The following are the default options available to each target.

  • key - (string) An Amazon S3 credentials key
  • secret - (string) An Amazon S3 credentials secret
  • bucket - (string) An Amazon S3 bucket
  • region - (string) An Amazon AWS region (see http://docs.aws.amazon.com/general/latest/gr/rande.html#s3_region)
  • maxOperations - (number) max number of concurrent transfers - if not specified or set to 0, will be unlimited.
  • encodePaths - (boolean) if set to true, will encode the uris of destinations to prevent 505 errors. Default: false
  • headers - (object) An object containing any headers you would like to send along with the transfers i.e. { 'X-Awesomeness': 'Out-Of-This-World', 'X-Stuff': 'And Things!' }
  • access - (string) A specific Amazon S3 ACL. Available values: private, public-read, public-read-write, authenticated-read, bucket-owner-read, bucket-owner-full-control
  • gzip - (boolean) If true, uploads will be gzip-encoded.
  • gzipExclude - (array) Define extensions of files you don't want to run gzip on, an array of strings ie: ['.jpg', '.jpeg', '.png'].
  • upload - (array) An array of objects, each object representing a file upload and containing a src and a dest. Any of the above values may also be overriden.
  • download - (array) An array of objects, each object representing a file download and containing a src and a dest. Any of the above values may also be overriden.
  • del - (array) An array of objects, each object containing a src to delete from s3. Any of the above values may also be overriden.
  • debug - (boolean) If true, no transfers with S3 will occur, will print all actions for review by user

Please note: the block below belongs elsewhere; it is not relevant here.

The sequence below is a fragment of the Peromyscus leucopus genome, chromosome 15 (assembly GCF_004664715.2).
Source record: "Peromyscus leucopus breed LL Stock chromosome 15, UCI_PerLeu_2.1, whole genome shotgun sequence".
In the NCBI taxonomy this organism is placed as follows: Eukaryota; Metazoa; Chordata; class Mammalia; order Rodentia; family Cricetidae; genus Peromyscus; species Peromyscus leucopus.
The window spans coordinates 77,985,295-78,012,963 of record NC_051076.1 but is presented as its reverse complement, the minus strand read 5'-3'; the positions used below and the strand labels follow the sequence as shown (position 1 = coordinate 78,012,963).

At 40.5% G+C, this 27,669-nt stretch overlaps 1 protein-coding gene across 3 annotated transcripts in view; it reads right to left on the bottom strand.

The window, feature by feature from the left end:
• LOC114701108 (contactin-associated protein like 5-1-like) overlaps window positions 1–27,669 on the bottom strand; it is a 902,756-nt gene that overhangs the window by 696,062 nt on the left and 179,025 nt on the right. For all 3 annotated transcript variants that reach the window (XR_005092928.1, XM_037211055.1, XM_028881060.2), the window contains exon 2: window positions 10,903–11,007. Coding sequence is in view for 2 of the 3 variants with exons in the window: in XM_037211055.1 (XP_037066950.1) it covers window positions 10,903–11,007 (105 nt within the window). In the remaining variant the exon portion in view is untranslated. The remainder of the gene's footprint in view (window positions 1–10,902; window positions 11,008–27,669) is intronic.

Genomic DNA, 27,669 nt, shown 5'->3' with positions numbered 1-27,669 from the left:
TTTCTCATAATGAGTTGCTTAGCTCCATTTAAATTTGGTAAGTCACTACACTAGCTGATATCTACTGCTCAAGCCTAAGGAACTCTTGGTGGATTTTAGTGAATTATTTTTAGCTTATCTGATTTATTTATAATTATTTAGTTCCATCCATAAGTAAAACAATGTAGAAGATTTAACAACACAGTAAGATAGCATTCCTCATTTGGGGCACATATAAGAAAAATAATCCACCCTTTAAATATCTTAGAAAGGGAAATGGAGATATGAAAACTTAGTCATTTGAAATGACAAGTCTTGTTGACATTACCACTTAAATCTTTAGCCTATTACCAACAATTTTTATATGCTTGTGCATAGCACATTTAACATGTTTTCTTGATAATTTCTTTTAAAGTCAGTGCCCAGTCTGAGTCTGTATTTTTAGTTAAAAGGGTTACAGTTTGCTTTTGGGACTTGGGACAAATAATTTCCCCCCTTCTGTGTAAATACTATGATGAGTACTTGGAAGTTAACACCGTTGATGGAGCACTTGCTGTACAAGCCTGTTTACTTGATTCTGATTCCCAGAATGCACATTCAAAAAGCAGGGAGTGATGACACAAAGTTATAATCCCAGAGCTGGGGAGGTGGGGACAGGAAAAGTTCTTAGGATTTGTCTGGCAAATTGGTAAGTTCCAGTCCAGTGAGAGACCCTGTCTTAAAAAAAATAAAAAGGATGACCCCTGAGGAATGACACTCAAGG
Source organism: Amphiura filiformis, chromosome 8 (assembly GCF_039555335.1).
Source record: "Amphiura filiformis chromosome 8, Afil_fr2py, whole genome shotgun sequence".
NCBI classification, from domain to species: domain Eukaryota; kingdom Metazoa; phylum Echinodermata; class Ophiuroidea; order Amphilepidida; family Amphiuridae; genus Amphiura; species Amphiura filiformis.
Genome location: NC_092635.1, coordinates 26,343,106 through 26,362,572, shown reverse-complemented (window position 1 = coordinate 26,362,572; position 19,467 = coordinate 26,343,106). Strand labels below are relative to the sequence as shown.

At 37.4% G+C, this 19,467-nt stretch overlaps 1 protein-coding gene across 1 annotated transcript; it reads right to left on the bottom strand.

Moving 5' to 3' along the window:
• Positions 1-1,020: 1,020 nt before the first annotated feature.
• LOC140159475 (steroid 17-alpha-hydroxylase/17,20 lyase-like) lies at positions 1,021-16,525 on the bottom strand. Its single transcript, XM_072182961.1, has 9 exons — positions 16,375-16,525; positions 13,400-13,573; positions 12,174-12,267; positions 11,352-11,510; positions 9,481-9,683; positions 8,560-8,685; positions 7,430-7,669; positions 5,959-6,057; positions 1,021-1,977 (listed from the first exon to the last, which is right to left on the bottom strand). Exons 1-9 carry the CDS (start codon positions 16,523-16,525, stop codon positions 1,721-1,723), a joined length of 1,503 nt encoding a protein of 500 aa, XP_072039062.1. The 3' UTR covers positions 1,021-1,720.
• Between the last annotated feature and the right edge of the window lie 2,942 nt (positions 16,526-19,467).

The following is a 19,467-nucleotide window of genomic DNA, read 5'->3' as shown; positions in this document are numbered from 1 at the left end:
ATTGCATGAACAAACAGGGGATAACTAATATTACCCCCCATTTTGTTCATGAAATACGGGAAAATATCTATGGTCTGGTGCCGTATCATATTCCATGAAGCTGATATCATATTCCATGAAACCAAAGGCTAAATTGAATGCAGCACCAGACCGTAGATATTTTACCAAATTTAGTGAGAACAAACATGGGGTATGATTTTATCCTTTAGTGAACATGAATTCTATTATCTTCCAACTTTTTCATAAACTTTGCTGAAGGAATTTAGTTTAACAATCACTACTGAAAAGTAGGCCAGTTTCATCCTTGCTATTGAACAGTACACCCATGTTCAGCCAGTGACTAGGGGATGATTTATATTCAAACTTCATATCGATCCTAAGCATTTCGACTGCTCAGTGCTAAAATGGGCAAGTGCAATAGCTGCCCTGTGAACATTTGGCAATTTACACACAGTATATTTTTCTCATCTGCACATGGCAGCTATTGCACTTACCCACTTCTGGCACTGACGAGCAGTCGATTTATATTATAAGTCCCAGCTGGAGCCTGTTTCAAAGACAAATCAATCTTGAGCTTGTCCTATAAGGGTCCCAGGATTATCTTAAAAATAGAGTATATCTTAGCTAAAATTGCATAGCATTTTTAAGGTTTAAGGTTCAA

Example

Here's an annotated configuration for the assetsS3 task:

assetsS3: {
  options: {
    // no debug info
    debug: false,
    // enable checking md5 hashes by performing S3 HEAD requests.
    checkS3Head: true,
    // the manifest file
    manifest: 'temp/manifest.json',

    // aws credentials
    key: 'AWS-KEY',
    secret: 'AWS-SECRET',
    bucket: 'S3-BUCKET',

    // Enable public access
    access: 'public-read',

    // don't show the fancy progress indicator.
    progress: false
  },
  all: {
    // These options override the defaults
    options: {
      // limit concurent uploads to 100
      maxOperations: 100
    },
    // the 'upload' option key is required
    upload: {
      // all files from temp/assets
      src: 'temp/assets/**',
      // a prefix folder on S3
      dest:  'assets/',
      // the rel option
      rel: 'temp/assets/',
      // gzip uploaded files
      gzip: true,
      // excluded these extensions
      gzipExclude: ['.jpeg', '.jpg', '.png', '.gif', '.less', '.mp3',
          '.mp4', '.mkv', '.webm', '.gz'],
      // upload assets with a looong expire Cache-Control header.
      headers: {'Cache-Control': 'max-age=31536000, public'}
    }
  }
}

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Using Assetflow on Node

You can use the Assetflow library on node:

// mind the () in the end!
var assets = require('assetflow')();

assets.config({
  manifest: __dirname + '/assetManifest.json'
});

var assetUrl = assets.asset('/img/logo.png');

Like the client API, node's API is weak and may change in the future.

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Authors

Release History

  • v0.1.6, 26 Jul 2013
    • Bug fix for file created with -undefined hash, thanks Younes.
  • v0.1.5, 21 Jul 2013
    • Updated dependencies versions (Knox specifically had issues that are now fixed)
  • v0.1.4, 08 May 2013
    • Updated Knox so Assetflow will work for node 0.10.x
    • Fixed bug when no rel path is used.
  • v0.1.2, 17 April 2013
    • S3 paths now get normalized using path.normalize().
  • v0.1.1, 19 March 2013
    • Added support for commonjs for browsers.
  • v0.1.0, Mid March 2013
    • Big Bang

License

Copyright 2012 Verbling (Fluency Forums Corporation)

Licensed under the MIT License